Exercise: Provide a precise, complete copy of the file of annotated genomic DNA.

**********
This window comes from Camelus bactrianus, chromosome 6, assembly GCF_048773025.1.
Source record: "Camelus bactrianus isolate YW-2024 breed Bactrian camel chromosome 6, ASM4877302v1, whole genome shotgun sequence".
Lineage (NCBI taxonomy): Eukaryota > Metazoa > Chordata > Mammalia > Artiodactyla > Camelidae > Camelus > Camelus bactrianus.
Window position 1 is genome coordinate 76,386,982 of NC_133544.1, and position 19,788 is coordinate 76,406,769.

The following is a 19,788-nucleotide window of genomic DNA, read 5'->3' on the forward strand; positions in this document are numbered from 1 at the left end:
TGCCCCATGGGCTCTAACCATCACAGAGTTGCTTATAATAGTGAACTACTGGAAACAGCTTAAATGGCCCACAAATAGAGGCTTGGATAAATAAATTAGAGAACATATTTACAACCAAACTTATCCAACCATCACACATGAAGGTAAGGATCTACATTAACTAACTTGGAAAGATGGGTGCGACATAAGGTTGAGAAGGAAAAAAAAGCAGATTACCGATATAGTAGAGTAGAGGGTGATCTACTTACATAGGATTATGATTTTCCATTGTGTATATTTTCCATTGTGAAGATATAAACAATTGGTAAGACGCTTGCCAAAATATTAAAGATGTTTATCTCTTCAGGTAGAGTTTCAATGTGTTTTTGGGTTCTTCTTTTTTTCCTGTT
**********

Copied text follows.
This window comes from Camelus bactrianus, chromosome 6, assembly GCF_048773025.1.
Source record: "Camelus bactrianus isolate YW-2024 breed Bactrian camel chromosome 6, ASM4877302v1, whole genome shotgun sequence".
Lineage (NCBI taxonomy): Eukaryota > Metazoa > Chordata > Mammalia > Artiodactyla > Camelidae > Camelus > Camelus bactrianus.
Window position 1 is genome coordinate 76,386,982 of NC_133544.1, and position 19,788 is coordinate 76,406,769.

The following is a 19,788-nucleotide window of genomic DNA, read 5'->3' on the forward strand; positions in this document are numbered from 1 at the left end:
TGCCCCATGGGCTCTAACCATCACAGAGTTGCTTATAATAGTGAACTACTGGAAACAGCTTAAATGGCCCACAAATAGAGGCTTGGATAAATAAATTAGAGAACATATTTACAACCAAACTTATCCAACCATCACACATGAAGGTAAGGATCTACATTAACTAACTTGGAAAGATGGGTGCGACATAAGGTTGAGAAGGAAAAAAAAGCAGATTACCGATATAGTAGAGTAGAGGGTGATCTACTTACATAGGATTATGATTTTCCATTGTGTATATTTTCCATTGTGAAGATATAAACAATTGGTAAGACGCTTGCCAAAATATTAAAGATGTTTATCTCTTCAGGTAGAGTTTCAATGTGTTTTTGGGTTCTTCTTTTTTTCCTGTT